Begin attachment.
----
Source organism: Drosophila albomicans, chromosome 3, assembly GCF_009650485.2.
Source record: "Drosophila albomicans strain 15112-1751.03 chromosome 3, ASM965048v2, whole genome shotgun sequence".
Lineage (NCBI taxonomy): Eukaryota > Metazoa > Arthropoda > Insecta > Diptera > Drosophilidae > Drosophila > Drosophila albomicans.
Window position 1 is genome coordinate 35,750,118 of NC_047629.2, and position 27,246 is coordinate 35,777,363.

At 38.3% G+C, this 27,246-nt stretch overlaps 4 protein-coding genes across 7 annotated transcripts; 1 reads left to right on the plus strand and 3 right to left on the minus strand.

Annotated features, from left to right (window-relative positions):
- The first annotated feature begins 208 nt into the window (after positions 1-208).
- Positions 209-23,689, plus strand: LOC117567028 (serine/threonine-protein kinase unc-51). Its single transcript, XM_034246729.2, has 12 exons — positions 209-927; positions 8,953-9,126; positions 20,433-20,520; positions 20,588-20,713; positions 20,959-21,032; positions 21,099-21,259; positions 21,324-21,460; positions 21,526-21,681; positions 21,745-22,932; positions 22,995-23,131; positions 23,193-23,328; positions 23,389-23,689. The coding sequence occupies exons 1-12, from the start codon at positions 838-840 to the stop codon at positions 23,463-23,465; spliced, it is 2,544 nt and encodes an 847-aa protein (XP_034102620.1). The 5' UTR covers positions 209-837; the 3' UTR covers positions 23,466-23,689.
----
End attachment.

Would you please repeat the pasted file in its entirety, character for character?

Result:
Source organism: Drosophila albomicans, chromosome 3, assembly GCF_009650485.2.
Source record: "Drosophila albomicans strain 15112-1751.03 chromosome 3, ASM965048v2, whole genome shotgun sequence".
Lineage (NCBI taxonomy): Eukaryota > Metazoa > Arthropoda > Insecta > Diptera > Drosophilidae > Drosophila > Drosophila albomicans.
Window position 1 is genome coordinate 35,750,118 of NC_047629.2, and position 27,246 is coordinate 35,777,363.

At 38.3% G+C, this 27,246-nt stretch overlaps 4 protein-coding genes across 7 annotated transcripts; 1 reads left to right on the plus strand and 3 right to left on the minus strand.

Annotated features, from left to right (window-relative positions):
- The first annotated feature begins 208 nt into the window (after positions 1-208).
- Positions 209-23,689, plus strand: LOC117567028 (serine/threonine-protein kinase unc-51). Its single transcript, XM_034246729.2, has 12 exons — positions 209-927; positions 8,953-9,126; positions 20,433-20,520; positions 20,588-20,713; positions 20,959-21,032; positions 21,099-21,259; positions 21,324-21,460; positions 21,526-21,681; positions 21,745-22,932; positions 22,995-23,131; positions 23,193-23,328; positions 23,389-23,689. The coding sequence occupies exons 1-12, from the start codon at positions 838-840 to the stop codon at positions 23,463-23,465; spliced, it is 2,544 nt and encodes an 847-aa protein (XP_034102620.1). The 5' UTR covers positions 209-837; the 3' UTR covers positions 23,466-23,689.